By John ‘Butch’ Dale
As we Baby Boomers continue down the path of what most people refer to as “old age,” I refuse to be placed in that category. Yes, I look the part, but I don’t feel “up in my years.” I am still as active as I was 40-50 years ago.
A few years ago, I was walking from the library to the post office and met a teenager on the sidewalk. As he approached me, he said, “How ya doin’, old-timer?” I looked around, as I thought he may have been speaking to someone else. No one was around. I was past him when I realized he was speaking to ME! I was somewhat stunned that anyone would refer to me as such. Oh, well. That teenager was just a little whippersnapper full of malarkey. Oh my God, I sound like Joe Biden!
Well, I do admit to one thing. I do think of my childhood days more often than I used to. And one of my favorite memories is my good ol’ Cushman motor scooter, a 1960 Super Eagle I purchased from John Peebles in 1962 when I was 13 years old.
Most of my cousins had Cushmans, but the majority of these were the “step-through” models that were one speed and had a gas tank in the back. My scooter was a two-speed with a foot clutch and a shift knob on the left side of the gas tank, which was located in front of the seat. It was shiny red with lots of chrome, and I LOVED IT! Although it had a small motor, it could still get up to 50-55 mph on a straight stretch of paved road.
I rode that scooter everywhere — to baseball practice, to my friends’ houses, to the gravel pit to fish, to various farmers’ fields to bale hay, to Darlington — hundreds of miles each summer. The scooter had a few minor problems, though. It was a “kick start,” not an electric start, so I did skin my right shin once in a while if my foot slipped off the starter pedal. If I went too fast, sometimes I would blow a head gasket, which Dad would have to replace. And one time coming up the lane, I hit a mud hole and the handlebars fell down, causing me to lose control, run over the dog, and crash into the rear bumper of our car (minor damage to the scooter fender, no damage to the dog or the car).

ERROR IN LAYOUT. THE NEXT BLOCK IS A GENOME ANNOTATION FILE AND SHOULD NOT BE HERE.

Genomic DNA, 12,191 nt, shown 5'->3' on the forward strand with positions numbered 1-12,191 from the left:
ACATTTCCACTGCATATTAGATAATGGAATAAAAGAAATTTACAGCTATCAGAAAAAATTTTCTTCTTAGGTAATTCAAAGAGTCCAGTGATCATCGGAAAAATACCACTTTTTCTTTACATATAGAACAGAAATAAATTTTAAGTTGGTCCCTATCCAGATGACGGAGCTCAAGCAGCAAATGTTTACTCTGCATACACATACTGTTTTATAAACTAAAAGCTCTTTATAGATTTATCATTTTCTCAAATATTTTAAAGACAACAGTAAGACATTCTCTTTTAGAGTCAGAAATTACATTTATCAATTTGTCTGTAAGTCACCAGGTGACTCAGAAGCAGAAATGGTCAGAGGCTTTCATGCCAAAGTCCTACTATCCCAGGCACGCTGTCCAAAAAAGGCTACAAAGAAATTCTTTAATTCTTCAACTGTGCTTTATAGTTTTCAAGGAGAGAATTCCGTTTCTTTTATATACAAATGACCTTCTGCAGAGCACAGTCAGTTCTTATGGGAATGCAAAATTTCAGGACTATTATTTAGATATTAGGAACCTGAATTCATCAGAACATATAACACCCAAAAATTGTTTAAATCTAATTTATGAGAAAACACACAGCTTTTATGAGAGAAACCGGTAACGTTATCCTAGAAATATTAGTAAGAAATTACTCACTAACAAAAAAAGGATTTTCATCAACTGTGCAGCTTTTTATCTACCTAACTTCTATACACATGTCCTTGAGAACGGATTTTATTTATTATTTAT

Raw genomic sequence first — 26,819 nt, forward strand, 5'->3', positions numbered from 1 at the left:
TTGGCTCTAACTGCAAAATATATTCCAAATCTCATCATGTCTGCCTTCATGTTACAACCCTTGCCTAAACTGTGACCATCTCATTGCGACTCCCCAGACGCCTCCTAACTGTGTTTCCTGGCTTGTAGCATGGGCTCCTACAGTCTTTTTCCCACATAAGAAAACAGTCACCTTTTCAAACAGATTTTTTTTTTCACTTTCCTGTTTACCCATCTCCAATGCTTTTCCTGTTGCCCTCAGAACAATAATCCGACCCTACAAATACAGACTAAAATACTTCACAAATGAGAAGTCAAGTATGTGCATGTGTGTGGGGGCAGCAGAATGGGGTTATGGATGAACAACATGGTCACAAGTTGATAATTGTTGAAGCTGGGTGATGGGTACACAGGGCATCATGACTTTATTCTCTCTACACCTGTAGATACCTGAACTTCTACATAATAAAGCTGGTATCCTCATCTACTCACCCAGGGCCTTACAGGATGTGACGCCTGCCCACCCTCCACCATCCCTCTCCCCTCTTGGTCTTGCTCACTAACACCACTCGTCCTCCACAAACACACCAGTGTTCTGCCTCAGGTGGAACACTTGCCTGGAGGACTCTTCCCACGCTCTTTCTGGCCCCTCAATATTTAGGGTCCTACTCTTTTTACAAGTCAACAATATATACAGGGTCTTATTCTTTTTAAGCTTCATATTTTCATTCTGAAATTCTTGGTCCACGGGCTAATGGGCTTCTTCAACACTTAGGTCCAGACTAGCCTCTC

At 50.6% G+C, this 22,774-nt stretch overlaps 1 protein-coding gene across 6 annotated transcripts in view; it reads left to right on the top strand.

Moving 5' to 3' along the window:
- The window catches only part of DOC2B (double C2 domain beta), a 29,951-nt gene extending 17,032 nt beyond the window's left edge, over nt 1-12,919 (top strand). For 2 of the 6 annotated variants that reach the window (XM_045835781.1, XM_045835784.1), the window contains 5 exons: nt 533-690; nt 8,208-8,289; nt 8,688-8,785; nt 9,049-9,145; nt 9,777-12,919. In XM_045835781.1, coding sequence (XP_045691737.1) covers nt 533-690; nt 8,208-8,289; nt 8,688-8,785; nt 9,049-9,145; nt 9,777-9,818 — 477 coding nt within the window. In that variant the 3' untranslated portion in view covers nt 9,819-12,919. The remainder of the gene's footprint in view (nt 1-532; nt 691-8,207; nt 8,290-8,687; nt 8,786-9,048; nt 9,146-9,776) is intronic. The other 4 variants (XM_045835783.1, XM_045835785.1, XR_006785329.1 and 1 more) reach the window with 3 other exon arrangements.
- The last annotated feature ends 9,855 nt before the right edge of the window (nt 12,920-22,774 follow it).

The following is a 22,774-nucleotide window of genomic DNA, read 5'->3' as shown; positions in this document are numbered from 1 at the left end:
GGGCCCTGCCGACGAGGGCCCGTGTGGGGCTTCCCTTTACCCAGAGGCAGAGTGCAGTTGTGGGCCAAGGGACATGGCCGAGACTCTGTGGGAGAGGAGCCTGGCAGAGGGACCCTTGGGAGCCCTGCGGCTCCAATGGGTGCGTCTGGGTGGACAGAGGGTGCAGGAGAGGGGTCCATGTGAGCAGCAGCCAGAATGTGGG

But these were minor inconveniences compared to the enjoyment of cruising through the countryside with the wind cooling me off during a hot summer day, occasionally having a bug or bee hitting me in the face — just a 13-year-old EASY RIDER farm boy.
My best friend, Steve Weliever, had a 1949 Cushman “step-through,” so we often rode together. One day he came over and stated he wanted to paint his scooter a different color than the pale green that adorned it. All we could find was some yellow house paint, which we slapped on rather hurriedly. He also decided to paint polka dots on the tires, which made for a unique appearance.
After it dried, he applied a sticker that said “Riders Wanted — Women Only,” and hung a pair of foam rubber dice from the handlebars. So COOOL! We then headed to town to find some “babes.” Two of Steve’s classmates became our victims, and they agreed to ride with us around Darlington on SR 47.
Unfortunately, Steve wrecked his scooter on loose gravel as he turned and the girl with me got a cramp in her leg from having to keep her leg up over the exhaust pipe the entire time. Both were crying as we dropped them back off at their house and they never rode with us again. Better luck next time …
When I received my driver’s license at age 16, my younger brother inherited the Cushman, and he drove it all around the countryside, too. Then, when he turned 16 and received his license, Dad sold the scooter. By that time, the little Honda motorcycles were more popular, and Dad only got $50 for the Cushman. Today, a restored Cushman can bring $5,000 or more! And the strange thing is, if I could find my Cushman, I would probably spend that!
Well, the “old-timer” may not ride any more Cushman scooters, but I do still have great memories of those days gone by.
And if I meet that teenager again on the sidewalk, I might just say, “How ya doiin’, little feller? By the way, I had a LOT more fun when I was your age!”
John “Butch” Dale retired as a teacher after 15 years and then became a deputy sheriff for 12 years. He was elected Montgomery County Sheriff in 1994 and served for three years until his father-in-law died and he took over the farm. He has also been the Darlington Library Director since 1990, where he has served for the past 33 years. Dale is a well-known artist and author of local history.